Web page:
It's common for the gymnasts I work with to identify strongly with being a gymnast. When I say strongly I mean...eat, sleep, breathe, and dream gymnastics.
While it's great for gymnasts to love their sport, it's important that their identity isn't solely wrapped up in gymnastics.
Although gymnasts are able to do gymnastics for longer and longer these days (as proven by 33-year old U.S. gymnast Chellsie Memmel this past year), chances are strong that there will come a time in their lives when gymnastics is no longer something they do.
This might be by choice, because of injury, life circumstances, or necessity. Thus, your competitive gymnasts will most likely move on from the sport of gymnastics at some point in their lives, or at the very least identify less strongly with it as time goes on.
(Please note - I am not saying by any means that your gymnast cannot continue to do gymnastics for as long as she wants to. She can and should!)
The ability and flexibility to transition away from gymnastics, then, is super important to help fend off the negative mentality that can come with such a hard transition.
If a gymnast ONLY identifies as being a gymnast, this will make her future transition that much harder for her. But if you can help her see herself as so much more than a gymnast at this stage in her journey, that transition (although still painful) will be easier.
So what can you do as her parent to help her see herself as more than just a gymnast?
Here are some tips:
1. Get your gymnast involved in other activities now
I know most gymnastics families don't have time to participate in other activities with such a hectic gym and school schedule. But these activities don't have to be organized activities. It could be as simple as having a baking day in your house where everyone bakes their favorite recipe. Or Sundays when you all do something together as a family, whether it's going to religious service or a family activity.
If she has the time to do other organized activities, then great! Sign her up. But if not, it's about doing other things besides gymnastics.
2. Encourage her to hang out with non-gymnastics friends
This is also a hard one since most gymnasts are closest to the teammates that they spend hours in the gym with. But as her parent, you can encourage her to hang out with her school friends from time to time. Or you can encourage extended family gatherings so she can spend time with her cousins.
Any opportunity she can get to spend time with children who are NOT gymnasts can give your gymnast more perspective and broaden her associations.
3. Praise her for who she is as a person and not what she can do as a gymnast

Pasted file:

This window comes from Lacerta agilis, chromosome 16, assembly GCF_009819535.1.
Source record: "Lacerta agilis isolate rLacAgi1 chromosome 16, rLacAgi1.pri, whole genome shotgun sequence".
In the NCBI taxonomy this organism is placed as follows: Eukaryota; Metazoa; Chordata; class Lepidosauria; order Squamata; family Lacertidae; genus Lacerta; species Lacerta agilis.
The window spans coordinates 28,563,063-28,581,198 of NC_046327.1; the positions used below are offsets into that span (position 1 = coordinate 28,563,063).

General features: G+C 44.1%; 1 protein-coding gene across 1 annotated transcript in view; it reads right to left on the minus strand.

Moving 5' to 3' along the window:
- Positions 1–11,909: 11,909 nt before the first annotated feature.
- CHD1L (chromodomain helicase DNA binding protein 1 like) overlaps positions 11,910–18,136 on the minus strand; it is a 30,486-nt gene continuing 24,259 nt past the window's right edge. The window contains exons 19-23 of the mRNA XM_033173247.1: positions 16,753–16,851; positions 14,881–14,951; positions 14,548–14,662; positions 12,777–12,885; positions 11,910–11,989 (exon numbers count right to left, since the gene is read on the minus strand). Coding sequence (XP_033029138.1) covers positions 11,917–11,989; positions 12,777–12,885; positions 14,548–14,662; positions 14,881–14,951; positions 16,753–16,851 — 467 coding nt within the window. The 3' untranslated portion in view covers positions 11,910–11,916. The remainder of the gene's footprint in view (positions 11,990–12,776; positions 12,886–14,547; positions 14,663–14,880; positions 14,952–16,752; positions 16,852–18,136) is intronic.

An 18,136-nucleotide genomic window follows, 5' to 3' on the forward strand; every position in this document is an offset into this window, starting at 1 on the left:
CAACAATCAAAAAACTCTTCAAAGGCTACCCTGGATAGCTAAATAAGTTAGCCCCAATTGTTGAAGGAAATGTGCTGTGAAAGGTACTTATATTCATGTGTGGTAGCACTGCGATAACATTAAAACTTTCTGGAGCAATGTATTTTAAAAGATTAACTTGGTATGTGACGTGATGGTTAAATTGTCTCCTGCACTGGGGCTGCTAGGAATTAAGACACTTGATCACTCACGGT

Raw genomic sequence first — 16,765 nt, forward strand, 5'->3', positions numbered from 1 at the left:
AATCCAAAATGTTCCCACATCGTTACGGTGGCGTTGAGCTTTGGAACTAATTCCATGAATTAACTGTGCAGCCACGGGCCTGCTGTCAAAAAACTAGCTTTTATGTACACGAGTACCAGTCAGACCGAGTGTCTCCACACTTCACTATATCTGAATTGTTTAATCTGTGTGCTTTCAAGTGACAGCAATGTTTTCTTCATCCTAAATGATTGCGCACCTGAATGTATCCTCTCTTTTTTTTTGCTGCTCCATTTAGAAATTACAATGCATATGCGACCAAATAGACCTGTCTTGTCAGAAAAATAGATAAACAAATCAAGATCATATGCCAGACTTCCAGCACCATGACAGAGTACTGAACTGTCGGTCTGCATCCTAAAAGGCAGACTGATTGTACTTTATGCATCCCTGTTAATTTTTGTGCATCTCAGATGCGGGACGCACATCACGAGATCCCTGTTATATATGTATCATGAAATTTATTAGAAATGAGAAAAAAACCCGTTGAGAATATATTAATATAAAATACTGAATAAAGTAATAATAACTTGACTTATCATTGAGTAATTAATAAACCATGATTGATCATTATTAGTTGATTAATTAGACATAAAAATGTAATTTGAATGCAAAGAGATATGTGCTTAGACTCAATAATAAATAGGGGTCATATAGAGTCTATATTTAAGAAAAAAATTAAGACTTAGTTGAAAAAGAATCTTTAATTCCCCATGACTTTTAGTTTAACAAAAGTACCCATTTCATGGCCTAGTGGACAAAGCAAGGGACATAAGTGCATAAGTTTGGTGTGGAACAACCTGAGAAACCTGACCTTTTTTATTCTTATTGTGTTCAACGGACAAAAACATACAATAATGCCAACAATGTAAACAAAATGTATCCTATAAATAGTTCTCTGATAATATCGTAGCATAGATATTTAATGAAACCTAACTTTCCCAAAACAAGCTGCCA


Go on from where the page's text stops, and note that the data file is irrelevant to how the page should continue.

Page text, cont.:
When you praise your gymnast for her gymnastics skills, she learns to associate her sense of self-worth with being good at gymnastics. This can be detrimental when she stops gymnastics in the future, because her entire self-worth will be wrapped up in being a gymnast.
Instead, praise her for her effort, her kindness, her discipline. Find the qualities that make her who she is and praise those. Again, you want to praise her for her innate qualities as a person and not her skills as a gymnast.
4. Encourage her to leave gymnastics at the gym
Many gymnasts bring gymnastics into every aspect of their lives, as I said earlier. But it's important that your gymnast learns how to leave gymnastics at the gym and not bring it home with her.
Now I know you're shaking your finger at me and saying "That's impossible! My gymnast is ALWAYS doing gymnastics, even at home." And I know that's true. But it's the mental aspect that she has to learn to leave in the gym.
If she had a bad practice or is struggling on a skill, she must learn how to leave those negative feelings in the gym. If she takes her frustrations and feelings with her home, she's not only going to make herself miserable, but the entire household too! One way to encourage this is to have her keep a journal. When she gets home from gym, or in the car on the way home, have her write down her feelings about practice. Then once that journal is closed, she doesn't speak about it again.
Just to clarify, if she has an issue and wants to discuss it with you, I'm not saying to shut her down. I know you savor any chance your gymnast will give you to discuss her gymnastics experience. However, if she is in the habit of complaining about practice or her coaches, she needs to learn how to leave her thoughts on the paper of her journal and let them go.
5. Write her a list of 5 things you appreciate about her (none of which are gymnastics)
It's great for gymnasts to know they are valued for being more than gymnasts. As her parent, you can write down 5 qualities you adore or admire about your gymnast and give it to her. In fact, you can ask her siblings and other family members to do the same.
Not only is this a confidence boost for her, but it helps her see that she has a lot to offer the world outside of gymnastics. Your goal is to keep reminding her that you love her for who she is as a person and not just because she's a gymnast.
The transition away from gymnastics can be challenging for many gymnasts, but especially for those who identify so strongly with being gymnasts. By thinking about this now and getting ahead of it, you can help your gymnast transition more easily in her future.
If you or your gymnast needs support, in addition to the resources below I also offer one-on-one coaching sessions via Zoom.
- Stick It Girl Academy: For competitive gymnasts who want to live into their potential and need that extra push in mental training
- Mental Health Training for Gymnasts: Help your gymnast learn about her brain and the fight-flight-or-freeze response.
- Free Facebook Group for Moms of Gymnasts: Join this group to chat with other gymnastics moms and get tips for how to help your gymnast navigate through the mental ups and downs of gymnastics